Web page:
How to Heed the Warning

By now many of you have read Kenneth Bernstein’s “Warning to College Profs From a High School Teacher” over at The Answer Sheet, an education blog at The Washington Post. Since it went viral this past weekend, the essay has garnered a couple of thousand comments.

For those who have not yet come across it, paraphrasing Bernstein does a certain injustice to the passion underlying his argument, but the crux of his case is that ballooning class sizes and the increased importance placed on standardized testing have created a generation of students singularly ill-prepared for the critical thinking college professors rightfully expect.

While he aims most of his criticism at the policies of No Child Left Behind and an Advanced Placement testing system that effectively penalizes the framing and synthesis of arguments, he also tries to get at the culpability of teachers and administrators who have been operating under such policies for the last decade. As Bernstein puts it, “My students did well … because we practiced bad writing.”

What I’m interested in most at this point is how professors, so warned, should respond to the problems that Bernstein describes. He closes the essay by apologizing for his students’ inferiorities, but he also says he knows in his heart there was little more he could have done.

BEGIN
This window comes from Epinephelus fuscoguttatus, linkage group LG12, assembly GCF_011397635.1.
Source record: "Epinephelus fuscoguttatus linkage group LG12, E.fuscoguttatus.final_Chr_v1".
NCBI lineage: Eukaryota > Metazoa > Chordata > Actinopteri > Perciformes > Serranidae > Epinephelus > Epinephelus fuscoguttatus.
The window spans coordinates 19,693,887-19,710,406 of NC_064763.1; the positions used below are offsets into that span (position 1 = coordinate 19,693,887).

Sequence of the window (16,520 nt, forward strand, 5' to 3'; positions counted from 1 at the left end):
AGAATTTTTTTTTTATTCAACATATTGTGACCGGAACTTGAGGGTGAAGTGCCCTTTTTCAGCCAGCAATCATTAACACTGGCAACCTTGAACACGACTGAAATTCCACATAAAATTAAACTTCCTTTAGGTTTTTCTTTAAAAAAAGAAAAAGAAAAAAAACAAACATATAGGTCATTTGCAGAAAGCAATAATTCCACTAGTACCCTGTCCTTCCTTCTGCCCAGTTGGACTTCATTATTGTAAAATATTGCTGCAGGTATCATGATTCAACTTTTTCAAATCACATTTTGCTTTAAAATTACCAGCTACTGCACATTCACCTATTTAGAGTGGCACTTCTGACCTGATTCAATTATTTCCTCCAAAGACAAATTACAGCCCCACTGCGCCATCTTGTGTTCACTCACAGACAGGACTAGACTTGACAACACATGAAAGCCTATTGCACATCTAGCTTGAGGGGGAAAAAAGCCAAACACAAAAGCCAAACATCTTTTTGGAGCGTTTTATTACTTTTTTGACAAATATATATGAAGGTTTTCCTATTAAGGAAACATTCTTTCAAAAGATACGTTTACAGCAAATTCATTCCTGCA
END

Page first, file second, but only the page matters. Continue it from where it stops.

And it does seem as though Bernstein (now retired) has attempted to do a great deal. While we might wish he had more actively resisted the imperative to “teach bad writing,” he has for some time voiced his complaints about the policies undermining good pedagogy. He conducted an exhaustive personal campaign to educate other adults and lobby his representatives. He blogged. He wrote op-eds.

But by his own admission those efforts accomplished exceedingly little. Nor, apparently, was Anthony Mullen (the 2009 National Teacher of the Year) more successful at including the concerns of teachers in the national education debate. In light of such examples, the suggestion that educators simply need to “speak out” seems rather vague and unpromising.

Not surprisingly, the lengthy comment stream I mentioned earlier is no help either. Much blame is cast, but it’s hard to find a realistic suggestion for how professors might help combat the problem in the public sphere or in their classrooms.

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